Classic North Carolina stoneware potswith their rich textures, monochromatic glazes, and minimal decorationbelong to one of America's most revered stoneware pottery traditions. In a lavishly illustrated celebration of that tradition, Mark Hewitt and Nancy Sweezy trace the history of North Carolina pottery from the nineteenth century to the present day. They demonstrate the intriguing historic and aesthetic relationships that link pots produced in North Carolina to pottery traditions in Europe and Asia, in New England, and in the neighboring state of South Carolina.With hundreds of color photographs highlighting the shapes and surfaces of carefully selected pots, The Potter's Eye honors the keen focus vernacular potters bring to their materials, tools, techniques, and history. It is an evocative guide for anyone interested in the art of North Carolina pottery and the aesthetic majesty of this resilient and long-standing tradition.
|Publisher:||The University of North Carolina Press|
|Product dimensions:||9.00(w) x 11.00(h) x 1.33(d)|
About the Author
Mark Hewitt, a British potter who lives and works in Pittsboro, North Carolina, is the author of numerous articles about potters and pottery. His own work has been featured in Smithsonian Magazine, Ceramics Monthly, American Craft, and other publications.
Nancy Sweezy, potter and former director of Jugtown Pottery in Seagrove, North Carolina, is the author of Raised in Clay: The Southern Pottery Tradition.
What People are Saying About This
Mark Hewitt and Nancy Sweezy's The Potter's Eye is a lavish tour of 19th-century North Carolina stoneware, with both historical comparisons and contemporary work based in the tradition. . . . It is the quality and breadth of Mark Hewitt's eyehow he has assembled and illuminated these great old potsthat makes The Potter's Eye an essential book for anyone who cares about the history of clay. The vitality of the work of the contemporary potters, and Nancy Sweezy's expert capturing of their voices, make it equally valuable for readers interested in the synthesis of tradition by craftspeople today.American Craft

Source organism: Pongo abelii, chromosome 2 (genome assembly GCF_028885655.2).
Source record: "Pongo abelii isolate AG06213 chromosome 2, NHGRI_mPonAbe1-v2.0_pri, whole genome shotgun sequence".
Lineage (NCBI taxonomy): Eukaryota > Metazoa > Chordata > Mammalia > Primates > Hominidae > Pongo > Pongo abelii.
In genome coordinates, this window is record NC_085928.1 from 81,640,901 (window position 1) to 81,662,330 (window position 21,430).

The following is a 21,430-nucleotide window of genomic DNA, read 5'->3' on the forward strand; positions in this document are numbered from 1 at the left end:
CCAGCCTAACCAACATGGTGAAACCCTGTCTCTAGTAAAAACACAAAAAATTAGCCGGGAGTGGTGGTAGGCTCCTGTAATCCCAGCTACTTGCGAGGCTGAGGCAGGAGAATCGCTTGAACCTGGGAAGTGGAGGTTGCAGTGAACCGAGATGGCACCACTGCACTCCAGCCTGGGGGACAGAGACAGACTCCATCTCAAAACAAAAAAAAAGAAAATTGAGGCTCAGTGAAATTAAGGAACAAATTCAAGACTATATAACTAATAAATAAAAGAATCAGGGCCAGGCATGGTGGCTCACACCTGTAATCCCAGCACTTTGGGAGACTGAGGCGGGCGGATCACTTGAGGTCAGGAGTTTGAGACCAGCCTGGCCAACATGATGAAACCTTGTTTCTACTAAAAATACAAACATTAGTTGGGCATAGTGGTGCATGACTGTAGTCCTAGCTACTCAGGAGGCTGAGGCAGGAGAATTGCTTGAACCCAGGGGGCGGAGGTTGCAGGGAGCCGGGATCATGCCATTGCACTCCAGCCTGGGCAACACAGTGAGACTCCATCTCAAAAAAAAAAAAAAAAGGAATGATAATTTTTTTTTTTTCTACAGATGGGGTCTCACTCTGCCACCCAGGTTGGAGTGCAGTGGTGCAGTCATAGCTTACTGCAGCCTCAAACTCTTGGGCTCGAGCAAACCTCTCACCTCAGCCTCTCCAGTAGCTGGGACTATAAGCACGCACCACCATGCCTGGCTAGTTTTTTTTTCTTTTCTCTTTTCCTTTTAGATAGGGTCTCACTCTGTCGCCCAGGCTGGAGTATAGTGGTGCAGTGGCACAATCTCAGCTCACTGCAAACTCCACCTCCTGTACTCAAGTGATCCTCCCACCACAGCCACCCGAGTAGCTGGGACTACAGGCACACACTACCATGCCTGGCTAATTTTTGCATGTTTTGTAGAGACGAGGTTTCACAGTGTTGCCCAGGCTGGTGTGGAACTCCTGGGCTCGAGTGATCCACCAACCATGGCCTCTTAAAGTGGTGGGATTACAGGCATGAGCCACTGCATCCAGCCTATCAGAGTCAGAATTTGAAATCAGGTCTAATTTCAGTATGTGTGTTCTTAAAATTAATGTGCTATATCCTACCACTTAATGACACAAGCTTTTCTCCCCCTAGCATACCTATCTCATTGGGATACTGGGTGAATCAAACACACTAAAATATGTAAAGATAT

More than an exhibition catalog; it is a collaborative work of art.Western Folklore
Exquisitely illustrated. . . . [with] incredibly detailed surface shots.Ceramics Monthly
[Hewitt's] critical evaluation eloquently makes a link between the very old and the new and in doing so rejuvenates our 'eye' and inspires us to view the work of the North Carolina stoneware tradition in a new light. . . . Hewitt introduces the reader to a new vocabulary of expression and technical insight, a grounding which well prepares and informs our senses for the Nancy Sweezy interviews with six contemporary North Carolina potters who continue to turn and burn. . . .The many powerful, full page, color photographs of the exhibits taken by Jason Dowdle . . . immediately grasp our attention.The Log Book
I have great respect for Mark Hewitt and Nancy Sweezy. I deeply appreciate what they are doing, and that their writing is based on wide personal experience, profound insight, and wisdom.Gerry Williams, Studio Potter Organization
Perry and her coterie of authors provide expert introductions to the state's pottery as a whole and to the significant benchmarks of its cultural history. . . . Jason Dowdle created special photography for The Potter's Eye that examines the form and surfaces of each pot in ways not previously expressed in books on ceramics history. This volume is worth owning for its visual beauty alone.Winterthur Portfolio
Returning to the roots of the North Carolina tradition, The Potter's Eye focuses on the 'classic' pots from nineteenth-century and contemporary potters, adding intriguing historical and aesthetic comparisons to work from Asia, the northeastern United States, and South Carolina. The grouping of pots is original and well thought out. Hewitt develops several themes with particular energythe use of local materials and wood firing, the influence of Asia, and the power of traditionall of which are crystallized in Sweezy's superb interviews with the potters themselves.Charles G. Zug III, author of Turners and Burners: The Folk Potters of North Carolina
A handsome heavy book, thanks largely to Jason Dowdle's gorgeous photographs. . . . The writing is poetic, persuasive, and at times, almost polemical.North Carolina Historical Review
This exciting work succeeds in its mission to 'signal and celebrate the artistry of North Carolina's greatest production potters,' but this work has accomplished much moreit has challenged and tutored scholars and collectors to view the stoneware of North Carolina with a potter's eye.Journal of Folklore Research
A lavishly illustrated celebration of [the stoneware pottery] tradition. . . . The Potter's Eye honors the keen focus vernacular potters bring to their materials, tools, techniques, and history. It is an evocative guide for anyone interested in the art of North Carolina pottery and the aesthetic majesty of this resilient and long-standing tradition.New England Antiques Journal